Bigelow Aerospace Joins Commercial Spaceflight Federation


The Commercial Spaceflight Federation is pleased to announce that Bigelow Aerospace, LLC (“Bigelow Aerospace or “BA”) has joined the Federation as an Executive Member, having received unanimous approval by the Commercial Spaceflight Federation’s Board of Directors.

Mark Sirangelo, Chairman of the Commercial Spaceflight Federation, commented, “On behalf of the member companies of the Commercial Spaceflight Federation, we are proud to welcome Bigelow Aerospace as an Executive Member. Bigelow is a great fit with our other members, all of who are pursuing the common goal of a robust commercial human spaceflight sector. With the addition of Bigelow Aerospace to the Commercial Spaceflight Federation, all of the pieces of a self-sustaining commercial space economy are falling into place – launch providers, spaceports, suppliers, and on-orbit destinations. For those who suppose there is no market for commercial crew launches other than NASA, Bigelow Aerospace serves as one counterexample.”

Robert T. Bigelow, Founder and President of Bigelow Aerospace said, “The future is being created now. Commercial crew transportation has the potential to revolutionize the space industry for public and private sector entities alike. The unprecedented success of the Falcon 9’s inaugural launch clearly demonstrates that it’s possible to dramatically reduce the cost of human spaceflight operations. SpaceX’s Falcon 9 rocket and Dragon capsule were developed at a cost dramatically below that of traditional cost-plus programs – this should be a wakeup call that it’s time for a new way of doing business. We are becoming a member of the Commercial Spaceflight Federation at this time to join with like-minded organizations, who want to see America be able to compete again in the global space launch marketplace, and push back against the pernicious misconceptions that are being perpetuated to harm the Administration’s commercial crew initiative.”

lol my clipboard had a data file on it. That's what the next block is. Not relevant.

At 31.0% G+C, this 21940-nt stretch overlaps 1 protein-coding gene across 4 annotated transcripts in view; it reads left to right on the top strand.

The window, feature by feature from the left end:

“Specifically, I’m appalled by the condemnation of commercial crew as being somehow less safe than government programs, and the refrain that commercial companies need to prove they can deliver cargo before they deliver crew. In regard to the latter, a leading contender for commercial missions, the Atlas V, has had 21 consecutive successful launches. This rocket is arguably the most reliable domestic launch system in existence today. It strains the bounds of credulity to claim that any new rocket would be able to trump the safety of a system that has an extensive record of flawless operations.”

“Moreover,” Bigelow added, “we’re extremely pleased to be part of the Boeing team constructing the CST-100 capsule under the auspices of NASA’s own Commercial Crew Development program. Boeing’s unparalleled heritage and experience, combined with Bigelow Aerospace’s entrepreneurial spirit and desire to keep costs low, represents the best of both established and new space companies. The product of this relationship, the CST-100 capsule, will represent the safest, most reliable, and most cost-effective spacecraft ever to fly. Again, I don’t understand the critics who say ‘commercial’ entities can’t safely build a capsule. Why is it that Boeing, the company that constructed the ISS itself, can’t safely build a capsule that would go to their own space station? These are the sorts of questions and issues that we will be posing in Washington as a member of the Commercial Spaceflight Federation.”

Bretton Alexander, President of the Commercial Spaceflight Federation, added, “Bigelow Aerospace joining the Commercial Spaceflight Federation will help us to further our organization’s goals — to promote the development of commercial human spaceflight, pursue ever higher levels of safety, and share best practices and expertise throughout the industry. This is the start of an exciting new era for commercial spaceflight.”